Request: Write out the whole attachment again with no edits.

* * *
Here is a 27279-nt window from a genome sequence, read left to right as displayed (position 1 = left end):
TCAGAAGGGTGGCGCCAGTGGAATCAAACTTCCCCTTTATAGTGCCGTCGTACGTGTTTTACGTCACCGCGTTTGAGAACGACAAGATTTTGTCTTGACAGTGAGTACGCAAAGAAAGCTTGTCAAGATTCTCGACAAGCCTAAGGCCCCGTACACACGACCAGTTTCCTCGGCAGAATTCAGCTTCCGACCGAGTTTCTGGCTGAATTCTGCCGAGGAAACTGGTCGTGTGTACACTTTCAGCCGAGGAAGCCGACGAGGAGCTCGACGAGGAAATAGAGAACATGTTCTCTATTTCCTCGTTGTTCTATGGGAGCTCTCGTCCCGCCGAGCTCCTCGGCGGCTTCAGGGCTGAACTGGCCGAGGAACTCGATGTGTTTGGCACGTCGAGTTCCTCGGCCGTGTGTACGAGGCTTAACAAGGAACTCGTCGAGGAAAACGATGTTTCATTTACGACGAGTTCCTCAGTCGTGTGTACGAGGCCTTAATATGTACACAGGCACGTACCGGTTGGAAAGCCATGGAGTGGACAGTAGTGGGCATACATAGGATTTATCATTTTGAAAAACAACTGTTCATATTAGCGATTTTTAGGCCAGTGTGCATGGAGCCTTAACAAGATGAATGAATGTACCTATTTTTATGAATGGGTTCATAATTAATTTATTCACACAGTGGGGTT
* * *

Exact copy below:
Here is a 27279-nt window from a genome sequence, read left to right as displayed (position 1 = left end):
TCAGAAGGGTGGCGCCAGTGGAATCAAACTTCCCCTTTATAGTGCCGTCGTACGTGTTTTACGTCACCGCGTTTGAGAACGACAAGATTTTGTCTTGACAGTGAGTACGCAAAGAAAGCTTGTCAAGATTCTCGACAAGCCTAAGGCCCCGTACACACGACCAGTTTCCTCGGCAGAATTCAGCTTCCGACCGAGTTTCTGGCTGAATTCTGCCGAGGAAACTGGTCGTGTGTACACTTTCAGCCGAGGAAGCCGACGAGGAGCTCGACGAGGAAATAGAGAACATGTTCTCTATTTCCTCGTTGTTCTATGGGAGCTCTCGTCCCGCCGAGCTCCTCGGCGGCTTCAGGGCTGAACTGGCCGAGGAACTCGATGTGTTTGGCACGTCGAGTTCCTCGGCCGTGTGTACGAGGCTTAACAAGGAACTCGTCGAGGAAAACGATGTTTCATTTACGACGAGTTCCTCAGTCGTGTGTACGAGGCCTTAATATGTACACAGGCACGTACCGGTTGGAAAGCCATGGAGTGGACAGTAGTGGGCATACATAGGATTTATCATTTTGAAAAACAACTGTTCATATTAGCGATTTTTAGGCCAGTGTGCATGGAGCCTTAACAAGATGAATGAATGTACCTATTTTTATGAATGGGTTCATAATTAATTTATTCACACAGTGGGGTT